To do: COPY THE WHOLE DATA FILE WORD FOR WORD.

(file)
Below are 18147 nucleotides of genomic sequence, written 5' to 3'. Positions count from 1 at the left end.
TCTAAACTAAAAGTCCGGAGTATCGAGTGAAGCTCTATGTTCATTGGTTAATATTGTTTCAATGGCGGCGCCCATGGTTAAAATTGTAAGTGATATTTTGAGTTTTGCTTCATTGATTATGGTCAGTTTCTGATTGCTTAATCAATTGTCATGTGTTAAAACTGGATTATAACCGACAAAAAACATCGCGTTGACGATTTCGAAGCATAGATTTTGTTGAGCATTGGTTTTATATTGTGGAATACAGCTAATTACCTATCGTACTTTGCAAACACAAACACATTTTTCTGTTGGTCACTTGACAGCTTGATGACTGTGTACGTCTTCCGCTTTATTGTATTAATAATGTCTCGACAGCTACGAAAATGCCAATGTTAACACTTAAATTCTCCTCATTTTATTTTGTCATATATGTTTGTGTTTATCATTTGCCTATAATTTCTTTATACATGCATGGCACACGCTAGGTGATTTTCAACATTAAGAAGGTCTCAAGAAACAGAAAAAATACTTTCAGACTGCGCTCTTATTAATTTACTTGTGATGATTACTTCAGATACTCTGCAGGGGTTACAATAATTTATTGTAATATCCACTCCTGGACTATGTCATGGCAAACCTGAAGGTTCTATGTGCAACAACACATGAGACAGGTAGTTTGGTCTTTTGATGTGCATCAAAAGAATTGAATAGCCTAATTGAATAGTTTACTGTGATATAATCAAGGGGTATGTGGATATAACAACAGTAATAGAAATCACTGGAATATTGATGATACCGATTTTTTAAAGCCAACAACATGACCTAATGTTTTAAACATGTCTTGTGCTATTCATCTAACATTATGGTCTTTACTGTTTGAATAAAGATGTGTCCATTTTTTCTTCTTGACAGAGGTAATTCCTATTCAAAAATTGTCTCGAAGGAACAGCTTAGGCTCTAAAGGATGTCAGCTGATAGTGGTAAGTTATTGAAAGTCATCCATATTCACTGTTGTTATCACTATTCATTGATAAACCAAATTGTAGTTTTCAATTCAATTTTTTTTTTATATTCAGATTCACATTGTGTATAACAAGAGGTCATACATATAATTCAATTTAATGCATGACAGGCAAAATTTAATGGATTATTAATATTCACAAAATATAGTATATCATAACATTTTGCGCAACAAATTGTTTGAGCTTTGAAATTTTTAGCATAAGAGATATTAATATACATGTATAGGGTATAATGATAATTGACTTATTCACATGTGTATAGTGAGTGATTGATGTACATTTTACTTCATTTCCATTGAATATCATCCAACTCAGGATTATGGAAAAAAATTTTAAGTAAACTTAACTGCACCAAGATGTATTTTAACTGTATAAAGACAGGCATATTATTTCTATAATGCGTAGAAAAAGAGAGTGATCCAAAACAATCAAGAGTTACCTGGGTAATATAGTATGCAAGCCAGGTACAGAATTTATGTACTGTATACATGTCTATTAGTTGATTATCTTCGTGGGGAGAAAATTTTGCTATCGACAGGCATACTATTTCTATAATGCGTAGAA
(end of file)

Below are 18147 nucleotides of genomic sequence, written 5' to 3'. Positions count from 1 at the left end.
TCTAAACTAAAAGTCCGGAGTATCGAGTGAAGCTCTATGTTCATTGGTTAATATTGTTTCAATGGCGGCGCCCATGGTTAAAATTGTAAGTGATATTTTGAGTTTTGCTTCATTGATTATGGTCAGTTTCTGATTGCTTAATCAATTGTCATGTGTTAAAACTGGATTATAACCGACAAAAAACATCGCGTTGACGATTTCGAAGCATAGATTTTGTTGAGCATTGGTTTTATATTGTGGAATACAGCTAATTACCTATCGTACTTTGCAAACACAAACACATTTTTCTGTTGGTCACTTGACAGCTTGATGACTGTGTACGTCTTCCGCTTTATTGTATTAATAATGTCTCGACAGCTACGAAAATGCCAATGTTAACACTTAAATTCTCCTCATTTTATTTTGTCATATATGTTTGTGTTTATCATTTGCCTATAATTTCTTTATACATGCATGGCACACGCTAGGTGATTTTCAACATTAAGAAGGTCTCAAGAAACAGAAAAAATACTTTCAGACTGCGCTCTTATTAATTTACTTGTGATGATTACTTCAGATACTCTGCAGGGGTTACAATAATTTATTGTAATATCCACTCCTGGACTATGTCATGGCAAACCTGAAGGTTCTATGTGCAACAACACATGAGACAGGTAGTTTGGTCTTTTGATGTGCATCAAAAGAATTGAATAGCCTAATTGAATAGTTTACTGTGATATAATCAAGGGGTATGTGGATATAACAACAGTAATAGAAATCACTGGAATATTGATGATACCGATTTTTTAAAGCCAACAACATGACCTAATGTTTTAAACATGTCTTGTGCTATTCATCTAACATTATGGTCTTTACTGTTTGAATAAAGATGTGTCCATTTTTTCTTCTTGACAGAGGTAATTCCTATTCAAAAATTGTCTCGAAGGAACAGCTTAGGCTCTAAAGGATGTCAGCTGATAGTGGTAAGTTATTGAAAGTCATCCATATTCACTGTTGTTATCACTATTCATTGATAAACCAAATTGTAGTTTTCAATTCAATTTTTTTTTTATATTCAGATTCACATTGTGTATAACAAGAGGTCATACATATAATTCAATTTAATGCATGACAGGCAAAATTTAATGGATTATTAATATTCACAAAATATAGTATATCATAACATTTTGCGCAACAAATTGTTTGAGCTTTGAAATTTTTAGCATAAGAGATATTAATATACATGTATAGGGTATAATGATAATTGACTTATTCACATGTGTATAGTGAGTGATTGATGTACATTTTACTTCATTTCCATTGAATATCATCCAACTCAGGATTATGGAAAAAAATTTTAAGTAAACTTAACTGCACCAAGATGTATTTTAACTGTATAAAGACAGGCATATTATTTCTATAATGCGTAGAAAAAGAGAGTGATCCAAAACAATCAAGAGTTACCTGGGTAATATAGTATGCAAGCCAGGTACAGAATTTATGTACTGTATACATGTCTATTAGTTGATTATCTTCGTGGGGAGAAAATTTTGCTATCGACAGGCATACTATTTCTATAATGCGTAGAA